BY Bradley Zorgdrager Published May 19, 2015

The difference between the Gothenburg and Stockholm sounds — the dominant streams of 1990s Swedish death metal — comes down to melancholy vs. menacing. While there's definitely some crossover in musical moods, the former tends to be more mourning, while the latter sounds like you should get ready to mourn — something very bad is about to happen.
So it is with Entrails, a band who nail the old-school Swedeath sound because they ARE an old-school Swedeath band; they originally formed in 1990 but broke up without officially releasing anything, only to rise from their premature grave in 2008. Since then, they've released four full-lengths, including their latest, Obliteration. The album embodies the menacing sound so much that its second track, "Epitome of Death," contains a section reminiscent of Star Wars' "The Imperial March." The similarities to the film end there, however, as the guitars don't resemble the hum of a lightsaber so much as the buzz of a chainsaw.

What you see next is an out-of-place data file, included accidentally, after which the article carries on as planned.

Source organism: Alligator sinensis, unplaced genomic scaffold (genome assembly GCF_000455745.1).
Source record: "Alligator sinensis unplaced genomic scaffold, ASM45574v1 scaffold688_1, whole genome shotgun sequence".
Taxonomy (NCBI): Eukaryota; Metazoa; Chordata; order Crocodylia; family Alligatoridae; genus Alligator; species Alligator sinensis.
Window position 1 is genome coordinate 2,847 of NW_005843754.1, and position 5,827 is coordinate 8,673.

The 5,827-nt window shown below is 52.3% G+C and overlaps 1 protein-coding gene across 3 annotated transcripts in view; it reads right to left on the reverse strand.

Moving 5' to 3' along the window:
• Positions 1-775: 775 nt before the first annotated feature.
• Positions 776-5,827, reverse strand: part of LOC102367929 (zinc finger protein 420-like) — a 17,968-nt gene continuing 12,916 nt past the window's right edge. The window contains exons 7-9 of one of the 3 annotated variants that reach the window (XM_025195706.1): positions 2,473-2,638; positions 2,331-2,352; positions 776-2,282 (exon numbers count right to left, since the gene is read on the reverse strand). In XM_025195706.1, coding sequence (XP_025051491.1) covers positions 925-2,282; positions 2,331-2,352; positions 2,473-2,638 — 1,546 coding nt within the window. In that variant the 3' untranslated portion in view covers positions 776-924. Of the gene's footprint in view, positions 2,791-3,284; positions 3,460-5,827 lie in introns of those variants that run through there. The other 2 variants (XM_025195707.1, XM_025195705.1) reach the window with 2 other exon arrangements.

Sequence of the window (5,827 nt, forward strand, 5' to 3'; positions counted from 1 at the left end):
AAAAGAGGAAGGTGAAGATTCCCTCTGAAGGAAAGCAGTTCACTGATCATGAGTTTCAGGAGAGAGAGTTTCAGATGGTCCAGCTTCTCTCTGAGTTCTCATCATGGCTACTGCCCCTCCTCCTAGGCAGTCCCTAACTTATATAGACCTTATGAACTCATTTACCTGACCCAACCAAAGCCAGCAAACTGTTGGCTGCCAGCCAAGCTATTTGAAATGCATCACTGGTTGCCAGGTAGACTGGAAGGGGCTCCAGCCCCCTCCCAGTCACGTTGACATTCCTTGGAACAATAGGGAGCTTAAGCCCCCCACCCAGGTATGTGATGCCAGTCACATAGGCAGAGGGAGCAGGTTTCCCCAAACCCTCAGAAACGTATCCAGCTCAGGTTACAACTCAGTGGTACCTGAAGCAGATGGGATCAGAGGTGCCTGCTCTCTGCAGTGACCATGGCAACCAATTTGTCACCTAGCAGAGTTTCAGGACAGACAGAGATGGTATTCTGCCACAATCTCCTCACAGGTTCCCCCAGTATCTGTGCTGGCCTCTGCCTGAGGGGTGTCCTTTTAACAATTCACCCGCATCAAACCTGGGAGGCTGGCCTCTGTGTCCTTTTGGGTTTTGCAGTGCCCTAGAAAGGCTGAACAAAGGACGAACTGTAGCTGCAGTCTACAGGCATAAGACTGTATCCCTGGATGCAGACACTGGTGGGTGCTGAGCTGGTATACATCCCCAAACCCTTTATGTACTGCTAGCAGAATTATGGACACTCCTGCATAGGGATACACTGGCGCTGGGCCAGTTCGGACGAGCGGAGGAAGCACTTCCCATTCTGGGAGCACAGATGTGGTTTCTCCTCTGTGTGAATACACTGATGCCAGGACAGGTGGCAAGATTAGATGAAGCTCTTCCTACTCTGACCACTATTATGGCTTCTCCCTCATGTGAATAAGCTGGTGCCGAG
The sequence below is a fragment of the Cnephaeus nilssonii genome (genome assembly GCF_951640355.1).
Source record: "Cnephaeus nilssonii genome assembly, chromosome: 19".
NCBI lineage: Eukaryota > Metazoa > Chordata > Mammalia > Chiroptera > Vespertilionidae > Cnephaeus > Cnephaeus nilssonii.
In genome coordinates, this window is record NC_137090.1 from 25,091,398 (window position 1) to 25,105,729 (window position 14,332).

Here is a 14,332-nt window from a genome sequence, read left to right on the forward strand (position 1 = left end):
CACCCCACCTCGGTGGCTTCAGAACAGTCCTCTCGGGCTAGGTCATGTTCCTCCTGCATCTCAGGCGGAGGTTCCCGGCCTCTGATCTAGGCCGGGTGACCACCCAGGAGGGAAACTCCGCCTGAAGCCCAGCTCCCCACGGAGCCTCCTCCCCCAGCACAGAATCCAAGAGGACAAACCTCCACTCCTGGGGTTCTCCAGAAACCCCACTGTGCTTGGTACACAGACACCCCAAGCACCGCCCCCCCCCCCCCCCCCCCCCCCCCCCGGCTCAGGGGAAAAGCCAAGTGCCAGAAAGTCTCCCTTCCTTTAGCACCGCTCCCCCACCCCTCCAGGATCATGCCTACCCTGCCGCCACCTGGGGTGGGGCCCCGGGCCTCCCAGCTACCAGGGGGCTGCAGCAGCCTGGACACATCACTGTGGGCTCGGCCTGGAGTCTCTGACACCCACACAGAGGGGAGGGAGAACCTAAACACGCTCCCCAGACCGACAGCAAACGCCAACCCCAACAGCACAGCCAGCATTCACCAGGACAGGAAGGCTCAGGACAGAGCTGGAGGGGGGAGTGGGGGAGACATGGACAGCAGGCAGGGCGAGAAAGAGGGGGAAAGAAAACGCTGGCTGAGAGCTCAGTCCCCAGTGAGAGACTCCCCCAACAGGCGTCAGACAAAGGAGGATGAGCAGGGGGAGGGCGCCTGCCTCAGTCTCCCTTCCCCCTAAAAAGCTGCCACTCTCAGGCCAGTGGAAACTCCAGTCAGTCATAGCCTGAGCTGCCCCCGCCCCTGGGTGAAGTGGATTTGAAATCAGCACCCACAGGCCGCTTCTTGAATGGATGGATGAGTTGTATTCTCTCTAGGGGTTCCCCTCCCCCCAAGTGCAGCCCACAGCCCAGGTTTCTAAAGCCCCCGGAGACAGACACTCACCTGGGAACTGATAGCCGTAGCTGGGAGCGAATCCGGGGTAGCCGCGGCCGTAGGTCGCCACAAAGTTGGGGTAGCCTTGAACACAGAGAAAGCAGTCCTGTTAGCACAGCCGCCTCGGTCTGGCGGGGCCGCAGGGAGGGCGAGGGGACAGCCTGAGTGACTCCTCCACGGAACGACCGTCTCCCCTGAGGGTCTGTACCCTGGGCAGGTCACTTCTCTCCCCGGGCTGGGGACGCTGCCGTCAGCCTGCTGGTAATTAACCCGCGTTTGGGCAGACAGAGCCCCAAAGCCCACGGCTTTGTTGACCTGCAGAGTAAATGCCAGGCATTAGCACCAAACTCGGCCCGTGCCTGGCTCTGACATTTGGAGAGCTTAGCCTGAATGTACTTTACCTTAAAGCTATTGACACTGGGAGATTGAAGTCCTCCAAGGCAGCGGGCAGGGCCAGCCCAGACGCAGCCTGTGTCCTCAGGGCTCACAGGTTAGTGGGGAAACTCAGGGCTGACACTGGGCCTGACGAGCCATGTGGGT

In a parallel universe where Entombed didn't diverge from the Left Hand Path, this might have been the result. Although Entrails occasionally get a little rocky in mid-paced mashers, the eerie melodies that descend upon the chunky riffs ultimately maintain the metal mood and prevent them from veering too far toward death 'n' roll. Obliteration is a worthwhile addition to the Swedish death metal canon, even though, despite its title, it does little to destroy any understood notions about the sound.
(Metal Blade)

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